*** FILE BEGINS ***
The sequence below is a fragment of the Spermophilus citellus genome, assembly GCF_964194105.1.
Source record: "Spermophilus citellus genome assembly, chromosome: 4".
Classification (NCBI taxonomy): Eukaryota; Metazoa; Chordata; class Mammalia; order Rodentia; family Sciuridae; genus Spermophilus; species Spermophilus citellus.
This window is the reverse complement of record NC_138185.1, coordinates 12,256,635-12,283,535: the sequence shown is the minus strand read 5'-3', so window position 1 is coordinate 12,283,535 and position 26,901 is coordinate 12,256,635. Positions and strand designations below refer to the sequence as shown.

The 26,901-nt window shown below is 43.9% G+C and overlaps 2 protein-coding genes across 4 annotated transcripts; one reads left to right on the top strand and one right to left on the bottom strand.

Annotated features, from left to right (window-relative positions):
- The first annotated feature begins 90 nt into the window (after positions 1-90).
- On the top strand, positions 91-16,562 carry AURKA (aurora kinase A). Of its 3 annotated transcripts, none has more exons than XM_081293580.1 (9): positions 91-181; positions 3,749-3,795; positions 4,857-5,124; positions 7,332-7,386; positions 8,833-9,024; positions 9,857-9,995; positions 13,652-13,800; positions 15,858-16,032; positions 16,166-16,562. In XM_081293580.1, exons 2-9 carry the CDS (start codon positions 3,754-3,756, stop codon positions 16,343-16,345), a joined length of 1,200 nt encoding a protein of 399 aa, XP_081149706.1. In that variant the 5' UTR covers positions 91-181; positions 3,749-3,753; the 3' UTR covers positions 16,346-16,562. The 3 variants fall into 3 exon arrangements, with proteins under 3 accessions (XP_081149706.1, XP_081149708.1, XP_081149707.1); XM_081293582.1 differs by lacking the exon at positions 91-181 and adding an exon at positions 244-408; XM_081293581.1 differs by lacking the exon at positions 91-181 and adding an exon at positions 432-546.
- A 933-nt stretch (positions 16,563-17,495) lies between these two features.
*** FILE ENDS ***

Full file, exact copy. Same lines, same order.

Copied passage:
The sequence below is a fragment of the Spermophilus citellus genome, assembly GCF_964194105.1.
Source record: "Spermophilus citellus genome assembly, chromosome: 4".
Classification (NCBI taxonomy): Eukaryota; Metazoa; Chordata; class Mammalia; order Rodentia; family Sciuridae; genus Spermophilus; species Spermophilus citellus.
This window is the reverse complement of record NC_138185.1, coordinates 12,256,635-12,283,535: the sequence shown is the minus strand read 5'-3', so window position 1 is coordinate 12,283,535 and position 26,901 is coordinate 12,256,635. Positions and strand designations below refer to the sequence as shown.

The 26,901-nt window shown below is 43.9% G+C and overlaps 2 protein-coding genes across 4 annotated transcripts; one reads left to right on the top strand and one right to left on the bottom strand.

Annotated features, from left to right (window-relative positions):
- The first annotated feature begins 90 nt into the window (after positions 1-90).
- On the top strand, positions 91-16,562 carry AURKA (aurora kinase A). Of its 3 annotated transcripts, none has more exons than XM_081293580.1 (9): positions 91-181; positions 3,749-3,795; positions 4,857-5,124; positions 7,332-7,386; positions 8,833-9,024; positions 9,857-9,995; positions 13,652-13,800; positions 15,858-16,032; positions 16,166-16,562. In XM_081293580.1, exons 2-9 carry the CDS (start codon positions 3,754-3,756, stop codon positions 16,343-16,345), a joined length of 1,200 nt encoding a protein of 399 aa, XP_081149706.1. In that variant the 5' UTR covers positions 91-181; positions 3,749-3,753; the 3' UTR covers positions 16,346-16,562. The 3 variants fall into 3 exon arrangements, with proteins under 3 accessions (XP_081149706.1, XP_081149708.1, XP_081149707.1); XM_081293582.1 differs by lacking the exon at positions 91-181 and adding an exon at positions 244-408; XM_081293581.1 differs by lacking the exon at positions 91-181 and adding an exon at positions 432-546.
- A 933-nt stretch (positions 16,563-17,495) lies between these two features.